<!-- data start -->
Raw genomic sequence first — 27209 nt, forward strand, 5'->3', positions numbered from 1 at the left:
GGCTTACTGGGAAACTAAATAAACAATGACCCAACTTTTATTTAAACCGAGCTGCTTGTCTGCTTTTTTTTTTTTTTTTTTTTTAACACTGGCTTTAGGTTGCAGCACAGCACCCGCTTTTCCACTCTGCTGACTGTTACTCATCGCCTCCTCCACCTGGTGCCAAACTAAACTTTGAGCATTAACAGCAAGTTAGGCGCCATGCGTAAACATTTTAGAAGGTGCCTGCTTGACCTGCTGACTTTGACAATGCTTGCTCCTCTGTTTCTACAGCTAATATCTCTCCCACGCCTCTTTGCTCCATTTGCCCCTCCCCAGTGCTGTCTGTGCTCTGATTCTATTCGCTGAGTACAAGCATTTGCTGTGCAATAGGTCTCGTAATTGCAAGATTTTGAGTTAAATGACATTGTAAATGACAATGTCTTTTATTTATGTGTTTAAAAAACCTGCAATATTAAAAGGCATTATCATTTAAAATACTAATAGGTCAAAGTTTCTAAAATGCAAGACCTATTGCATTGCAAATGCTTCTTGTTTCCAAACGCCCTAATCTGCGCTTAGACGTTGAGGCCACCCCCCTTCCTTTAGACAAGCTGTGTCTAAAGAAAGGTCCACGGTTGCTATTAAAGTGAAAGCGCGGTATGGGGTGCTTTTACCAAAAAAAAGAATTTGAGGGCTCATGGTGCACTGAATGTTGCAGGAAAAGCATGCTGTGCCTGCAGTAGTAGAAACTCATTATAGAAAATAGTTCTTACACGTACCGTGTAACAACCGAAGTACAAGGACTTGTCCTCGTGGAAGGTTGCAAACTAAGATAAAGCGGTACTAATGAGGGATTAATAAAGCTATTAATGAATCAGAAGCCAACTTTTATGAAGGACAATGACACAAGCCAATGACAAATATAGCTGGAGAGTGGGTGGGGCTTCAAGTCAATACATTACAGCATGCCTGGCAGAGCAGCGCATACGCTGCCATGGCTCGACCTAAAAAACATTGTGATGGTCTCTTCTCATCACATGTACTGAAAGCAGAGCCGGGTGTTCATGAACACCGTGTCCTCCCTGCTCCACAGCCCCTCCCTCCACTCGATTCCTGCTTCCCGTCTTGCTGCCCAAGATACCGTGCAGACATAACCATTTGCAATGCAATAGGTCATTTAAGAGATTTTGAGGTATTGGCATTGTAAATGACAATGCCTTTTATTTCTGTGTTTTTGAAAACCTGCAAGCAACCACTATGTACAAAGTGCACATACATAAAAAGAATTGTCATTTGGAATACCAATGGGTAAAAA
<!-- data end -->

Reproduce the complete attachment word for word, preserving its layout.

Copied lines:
Raw genomic sequence first — 27209 nt, forward strand, 5'->3', positions numbered from 1 at the left:
GGCTTACTGGGAAACTAAATAAACAATGACCCAACTTTTATTTAAACCGAGCTGCTTGTCTGCTTTTTTTTTTTTTTTTTTTTTAACACTGGCTTTAGGTTGCAGCACAGCACCCGCTTTTCCACTCTGCTGACTGTTACTCATCGCCTCCTCCACCTGGTGCCAAACTAAACTTTGAGCATTAACAGCAAGTTAGGCGCCATGCGTAAACATTTTAGAAGGTGCCTGCTTGACCTGCTGACTTTGACAATGCTTGCTCCTCTGTTTCTACAGCTAATATCTCTCCCACGCCTCTTTGCTCCATTTGCCCCTCCCCAGTGCTGTCTGTGCTCTGATTCTATTCGCTGAGTACAAGCATTTGCTGTGCAATAGGTCTCGTAATTGCAAGATTTTGAGTTAAATGACATTGTAAATGACAATGTCTTTTATTTATGTGTTTAAAAAACCTGCAATATTAAAAGGCATTATCATTTAAAATACTAATAGGTCAAAGTTTCTAAAATGCAAGACCTATTGCATTGCAAATGCTTCTTGTTTCCAAACGCCCTAATCTGCGCTTAGACGTTGAGGCCACCCCCCTTCCTTTAGACAAGCTGTGTCTAAAGAAAGGTCCACGGTTGCTATTAAAGTGAAAGCGCGGTATGGGGTGCTTTTACCAAAAAAAAGAATTTGAGGGCTCATGGTGCACTGAATGTTGCAGGAAAAGCATGCTGTGCCTGCAGTAGTAGAAACTCATTATAGAAAATAGTTCTTACACGTACCGTGTAACAACCGAAGTACAAGGACTTGTCCTCGTGGAAGGTTGCAAACTAAGATAAAGCGGTACTAATGAGGGATTAATAAAGCTATTAATGAATCAGAAGCCAACTTTTATGAAGGACAATGACACAAGCCAATGACAAATATAGCTGGAGAGTGGGTGGGGCTTCAAGTCAATACATTACAGCATGCCTGGCAGAGCAGCGCATACGCTGCCATGGCTCGACCTAAAAAACATTGTGATGGTCTCTTCTCATCACATGTACTGAAAGCAGAGCCGGGTGTTCATGAACACCGTGTCCTCCCTGCTCCACAGCCCCTCCCTCCACTCGATTCCTGCTTCCCGTCTTGCTGCCCAAGATACCGTGCAGACATAACCATTTGCAATGCAATAGGTCATTTAAGAGATTTTGAGGTATTGGCATTGTAAATGACAATGCCTTTTATTTCTGTGTTTTTGAAAACCTGCAAGCAACCACTATGTACAAAGTGCACATACATAAAAAGAATTGTCATTTGGAATACCAATGGGTAAAAA